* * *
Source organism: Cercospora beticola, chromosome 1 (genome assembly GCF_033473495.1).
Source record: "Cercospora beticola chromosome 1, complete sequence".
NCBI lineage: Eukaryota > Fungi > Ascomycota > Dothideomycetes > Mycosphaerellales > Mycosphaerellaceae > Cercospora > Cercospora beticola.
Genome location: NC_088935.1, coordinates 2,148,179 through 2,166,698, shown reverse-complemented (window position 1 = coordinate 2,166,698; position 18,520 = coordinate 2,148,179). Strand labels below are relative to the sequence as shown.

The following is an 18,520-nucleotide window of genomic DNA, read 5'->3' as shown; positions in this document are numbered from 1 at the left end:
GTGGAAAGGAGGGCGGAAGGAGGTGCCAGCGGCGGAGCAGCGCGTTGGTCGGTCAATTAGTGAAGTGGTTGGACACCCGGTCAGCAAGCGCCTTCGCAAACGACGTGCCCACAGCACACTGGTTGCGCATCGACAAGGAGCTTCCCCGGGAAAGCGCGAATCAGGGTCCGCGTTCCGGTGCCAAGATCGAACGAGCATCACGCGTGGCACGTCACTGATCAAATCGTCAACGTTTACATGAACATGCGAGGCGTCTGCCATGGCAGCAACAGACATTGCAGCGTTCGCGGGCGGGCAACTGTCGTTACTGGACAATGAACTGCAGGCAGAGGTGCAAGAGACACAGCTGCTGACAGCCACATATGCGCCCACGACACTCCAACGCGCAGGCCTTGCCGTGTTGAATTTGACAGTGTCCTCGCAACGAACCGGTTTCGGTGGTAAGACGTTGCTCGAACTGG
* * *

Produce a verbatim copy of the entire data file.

Source organism: Cercospora beticola, chromosome 1 (genome assembly GCF_033473495.1).
Source record: "Cercospora beticola chromosome 1, complete sequence".
NCBI lineage: Eukaryota > Fungi > Ascomycota > Dothideomycetes > Mycosphaerellales > Mycosphaerellaceae > Cercospora > Cercospora beticola.
Genome location: NC_088935.1, coordinates 2,148,179 through 2,166,698, shown reverse-complemented (window position 1 = coordinate 2,166,698; position 18,520 = coordinate 2,148,179). Strand labels below are relative to the sequence as shown.

The following is an 18,520-nucleotide window of genomic DNA, read 5'->3' as shown; positions in this document are numbered from 1 at the left end:
GTGGAAAGGAGGGCGGAAGGAGGTGCCAGCGGCGGAGCAGCGCGTTGGTCGGTCAATTAGTGAAGTGGTTGGACACCCGGTCAGCAAGCGCCTTCGCAAACGACGTGCCCACAGCACACTGGTTGCGCATCGACAAGGAGCTTCCCCGGGAAAGCGCGAATCAGGGTCCGCGTTCCGGTGCCAAGATCGAACGAGCATCACGCGTGGCACGTCACTGATCAAATCGTCAACGTTTACATGAACATGCGAGGCGTCTGCCATGGCAGCAACAGACATTGCAGCGTTCGCGGGCGGGCAACTGTCGTTACTGGACAATGAACTGCAGGCAGAGGTGCAAGAGACACAGCTGCTGACAGCCACATATGCGCCCACGACACTCCAACGCGCAGGCCTTGCCGTGTTGAATTTGACAGTGTCCTCGCAACGAACCGGTTTCGGTGGTAAGACGTTGCTCGAACTGG